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  • Writer's pictureDavid Williams

Bonobo.  Chimp.  Hominid.  Hominin.  Our living Bushman relations.  Who are we? by David Williams

What Human Nature consists of is never easy to ascertain, as we are a multi-dimensional species

with big brains, and we often defy categorization. As Issa, my favorite haiku writer from Japan (1763--1828) wrote: “Where there are humans/You'll find flies/And Buddhas.” Because it’s hard to pin us down, there are a good number of scholars who deny the existence of Human Nature at all. Steven Pinker even wrote a book about this phenomenon: The Denial of Human Nature. But like Pinker, I’m also not a skeptic. I am a believer in Human Nature. I do think there are dispositions, traits, we as a species hold in common, that result from our genes. There will be much more said on this at a later time, but now I want to veer into an interesting problem that is an offshoot of that one--this regarding how human societies operate, how they have changed, and why. For all social animals, status, hierarchy, competition, and even fairness, play a massive role. Natural Selection reveals the competitive race between species that is necessary for passing on one's genes, but it is within a species that the greatest competition takes place. Males will do everything they can to make sure their genetic legacy goes into the future by securing a mate, while females (with a similar urge to procreate) do the actual choosing through Sexual Selection; the girls pick the boys, and because the girls love a show the females drive the spectacular production of ornamentation in males, from huge antlers, horns, and hairdos in mammals to multi-colored displays in birds and fish and insects. In general, the more alpha the male, the more he stands out, and the greater will be his progeny, as females are looking for traits of fitness when they pick a male with whom to breed. Males are bigger than females in species where males dominate (sexual dimorphism), and much bigger in species where super dominant males control a harem of females (such as Gorillas and Baboons). Humans come in with about a 20% difference, below that of Chimps, and about the same as Bonobos.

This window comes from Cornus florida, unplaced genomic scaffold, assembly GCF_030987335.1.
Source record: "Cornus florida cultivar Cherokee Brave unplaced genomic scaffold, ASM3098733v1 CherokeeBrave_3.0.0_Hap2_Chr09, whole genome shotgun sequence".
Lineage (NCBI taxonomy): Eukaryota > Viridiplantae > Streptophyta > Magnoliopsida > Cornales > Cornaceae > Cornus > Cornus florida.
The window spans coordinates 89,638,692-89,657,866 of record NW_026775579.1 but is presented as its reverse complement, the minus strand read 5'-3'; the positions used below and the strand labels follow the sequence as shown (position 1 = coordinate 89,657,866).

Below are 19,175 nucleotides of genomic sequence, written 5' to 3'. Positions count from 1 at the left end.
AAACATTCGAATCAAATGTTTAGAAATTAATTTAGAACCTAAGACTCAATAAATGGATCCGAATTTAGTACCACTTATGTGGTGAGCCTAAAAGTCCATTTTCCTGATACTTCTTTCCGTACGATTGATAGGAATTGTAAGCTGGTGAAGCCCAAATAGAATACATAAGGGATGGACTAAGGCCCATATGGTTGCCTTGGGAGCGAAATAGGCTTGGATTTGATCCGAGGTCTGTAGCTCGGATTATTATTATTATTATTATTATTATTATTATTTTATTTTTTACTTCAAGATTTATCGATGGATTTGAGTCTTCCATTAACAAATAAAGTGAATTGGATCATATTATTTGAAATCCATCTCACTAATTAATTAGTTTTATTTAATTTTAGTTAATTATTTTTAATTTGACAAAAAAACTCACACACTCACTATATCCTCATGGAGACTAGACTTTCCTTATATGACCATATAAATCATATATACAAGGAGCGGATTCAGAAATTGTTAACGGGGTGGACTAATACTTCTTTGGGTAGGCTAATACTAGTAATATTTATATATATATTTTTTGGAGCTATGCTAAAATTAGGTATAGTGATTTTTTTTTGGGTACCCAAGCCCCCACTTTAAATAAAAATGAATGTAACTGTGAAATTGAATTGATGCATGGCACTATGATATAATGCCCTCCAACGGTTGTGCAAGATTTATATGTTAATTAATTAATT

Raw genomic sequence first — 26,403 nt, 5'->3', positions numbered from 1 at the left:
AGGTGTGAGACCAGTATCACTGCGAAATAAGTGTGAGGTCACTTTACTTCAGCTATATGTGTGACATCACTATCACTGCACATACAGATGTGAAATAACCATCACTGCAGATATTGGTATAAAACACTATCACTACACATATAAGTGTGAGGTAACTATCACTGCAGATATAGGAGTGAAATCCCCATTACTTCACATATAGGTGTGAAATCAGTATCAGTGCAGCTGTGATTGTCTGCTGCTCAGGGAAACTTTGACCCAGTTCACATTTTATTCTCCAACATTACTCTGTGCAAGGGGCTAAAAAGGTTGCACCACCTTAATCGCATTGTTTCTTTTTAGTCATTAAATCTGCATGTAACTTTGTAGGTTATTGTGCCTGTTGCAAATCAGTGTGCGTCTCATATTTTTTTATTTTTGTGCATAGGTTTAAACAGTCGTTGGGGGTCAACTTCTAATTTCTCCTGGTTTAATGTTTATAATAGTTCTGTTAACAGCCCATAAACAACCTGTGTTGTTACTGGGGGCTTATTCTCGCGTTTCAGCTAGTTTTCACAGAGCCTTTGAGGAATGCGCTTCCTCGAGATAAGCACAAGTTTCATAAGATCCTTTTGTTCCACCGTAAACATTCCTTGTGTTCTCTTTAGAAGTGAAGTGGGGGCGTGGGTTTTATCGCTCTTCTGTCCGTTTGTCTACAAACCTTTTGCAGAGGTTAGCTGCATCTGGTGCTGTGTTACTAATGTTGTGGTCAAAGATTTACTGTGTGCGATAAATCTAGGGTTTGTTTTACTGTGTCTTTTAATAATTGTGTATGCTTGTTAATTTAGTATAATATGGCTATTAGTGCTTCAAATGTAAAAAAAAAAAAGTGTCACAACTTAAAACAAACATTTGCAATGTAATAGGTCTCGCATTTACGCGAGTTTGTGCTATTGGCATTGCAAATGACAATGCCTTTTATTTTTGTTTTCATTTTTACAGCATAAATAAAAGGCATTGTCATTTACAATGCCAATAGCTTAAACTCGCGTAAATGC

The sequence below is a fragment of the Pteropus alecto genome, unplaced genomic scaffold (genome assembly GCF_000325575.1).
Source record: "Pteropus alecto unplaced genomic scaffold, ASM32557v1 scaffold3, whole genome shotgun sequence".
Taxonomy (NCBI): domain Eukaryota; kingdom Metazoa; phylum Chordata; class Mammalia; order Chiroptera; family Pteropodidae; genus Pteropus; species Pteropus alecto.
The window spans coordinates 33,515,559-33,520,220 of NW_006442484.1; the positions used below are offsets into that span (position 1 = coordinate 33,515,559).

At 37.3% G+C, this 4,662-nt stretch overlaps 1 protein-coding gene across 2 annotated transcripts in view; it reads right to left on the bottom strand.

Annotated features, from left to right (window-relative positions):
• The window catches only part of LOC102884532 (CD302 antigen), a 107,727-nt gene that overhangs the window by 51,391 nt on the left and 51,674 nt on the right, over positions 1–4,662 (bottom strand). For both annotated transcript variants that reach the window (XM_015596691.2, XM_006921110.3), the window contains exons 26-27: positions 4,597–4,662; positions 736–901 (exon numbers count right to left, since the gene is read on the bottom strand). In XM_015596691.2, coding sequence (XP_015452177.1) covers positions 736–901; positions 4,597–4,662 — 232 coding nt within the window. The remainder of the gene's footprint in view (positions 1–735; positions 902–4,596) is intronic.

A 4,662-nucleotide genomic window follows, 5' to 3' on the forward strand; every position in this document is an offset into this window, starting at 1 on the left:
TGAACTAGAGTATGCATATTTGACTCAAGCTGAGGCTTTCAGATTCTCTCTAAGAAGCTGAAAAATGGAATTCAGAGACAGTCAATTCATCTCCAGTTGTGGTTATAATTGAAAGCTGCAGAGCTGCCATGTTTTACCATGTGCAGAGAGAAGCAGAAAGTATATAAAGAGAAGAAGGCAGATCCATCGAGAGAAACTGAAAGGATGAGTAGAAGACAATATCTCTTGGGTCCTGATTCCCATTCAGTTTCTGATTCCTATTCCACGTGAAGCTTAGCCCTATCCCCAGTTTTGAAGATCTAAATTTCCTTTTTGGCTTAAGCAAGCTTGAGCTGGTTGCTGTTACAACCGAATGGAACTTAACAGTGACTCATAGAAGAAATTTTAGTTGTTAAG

Chimps do not have harems, but are promiscuous, with status and hierarchy having everything to do with who gets to mate more frequently, and who gets to mate first (a very important component). Alpha males put on displays to frighten others with their strength, to secure power, but they also form alliances with some males to booster their standing (for males with more friends have more offspring). It’s rather complex, but Chimpanzee societies can be brutal, and challenges for top banana can occur at any time. In addition, neighboring Chimps are seen as enemies, and it is common for a kind of “warfare” to break out between two troops who try to hold on to their territory or expand it. Yet, another type of Chimp, the Bonobo (lighter in weight and even more hominin looking) is very different in behavior. Bonobos do not have the same male dominated aggressive culture as do Regular Chimps. Females are in charge, and Bonobos solve conflicts through the initiation of sex between all members of their troop, which calms everybody down. Make Peace Not War. Females, being the alphas in Bonobo culture, keep dominant males in check. Bonobos are also the only other animal who can mate in the missionary position, which allows face to face contact, a more intimate connection with one’s sexual partner of the moment (as they like Regular Chimps are promiscuous). But most incredibly, Bonobos do not wage war with neighboring troops of Bonobos and have been seen to embrace others outside their own troop as friends.